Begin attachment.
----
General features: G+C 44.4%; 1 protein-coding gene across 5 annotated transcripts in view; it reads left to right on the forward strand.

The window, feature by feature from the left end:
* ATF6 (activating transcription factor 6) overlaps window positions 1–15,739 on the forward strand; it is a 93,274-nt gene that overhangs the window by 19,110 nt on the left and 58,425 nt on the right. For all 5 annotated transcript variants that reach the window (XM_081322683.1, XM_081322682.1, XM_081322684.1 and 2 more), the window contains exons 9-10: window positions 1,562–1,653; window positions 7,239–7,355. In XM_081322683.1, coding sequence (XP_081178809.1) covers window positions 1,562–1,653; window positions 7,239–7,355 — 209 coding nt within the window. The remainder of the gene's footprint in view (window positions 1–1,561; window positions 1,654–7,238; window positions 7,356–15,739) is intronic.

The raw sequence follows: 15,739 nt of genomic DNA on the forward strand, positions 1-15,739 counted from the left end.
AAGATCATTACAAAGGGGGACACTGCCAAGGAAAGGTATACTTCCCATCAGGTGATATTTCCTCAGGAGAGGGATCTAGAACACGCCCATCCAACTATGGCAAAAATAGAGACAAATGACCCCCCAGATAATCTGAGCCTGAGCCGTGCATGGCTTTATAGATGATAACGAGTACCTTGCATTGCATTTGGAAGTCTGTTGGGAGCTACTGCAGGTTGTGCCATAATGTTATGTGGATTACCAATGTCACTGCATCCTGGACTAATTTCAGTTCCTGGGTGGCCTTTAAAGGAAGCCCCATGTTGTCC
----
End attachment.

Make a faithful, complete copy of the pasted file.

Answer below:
General features: G+C 44.4%; 1 protein-coding gene across 5 annotated transcripts in view; it reads left to right on the forward strand.

The window, feature by feature from the left end:
* ATF6 (activating transcription factor 6) overlaps window positions 1–15,739 on the forward strand; it is a 93,274-nt gene that overhangs the window by 19,110 nt on the left and 58,425 nt on the right. For all 5 annotated transcript variants that reach the window (XM_081322683.1, XM_081322682.1, XM_081322684.1 and 2 more), the window contains exons 9-10: window positions 1,562–1,653; window positions 7,239–7,355. In XM_081322683.1, coding sequence (XP_081178809.1) covers window positions 1,562–1,653; window positions 7,239–7,355 — 209 coding nt within the window. The remainder of the gene's footprint in view (window positions 1–1,561; window positions 1,654–7,238; window positions 7,356–15,739) is intronic.

The raw sequence follows: 15,739 nt of genomic DNA on the forward strand, positions 1-15,739 counted from the left end.
AAGATCATTACAAAGGGGGACACTGCCAAGGAAAGGTATACTTCCCATCAGGTGATATTTCCTCAGGAGAGGGATCTAGAACACGCCCATCCAACTATGGCAAAAATAGAGACAAATGACCCCCCAGATAATCTGAGCCTGAGCCGTGCATGGCTTTATAGATGATAACGAGTACCTTGCATTGCATTTGGAAGTCTGTTGGGAGCTACTGCAGGTTGTGCCATAATGTTATGTGGATTACCAATGTCACTGCATCCTGGACTAATTTCAGTTCCTGGGTGGCCTTTAAAGGAAGCCCCATGTTGTCC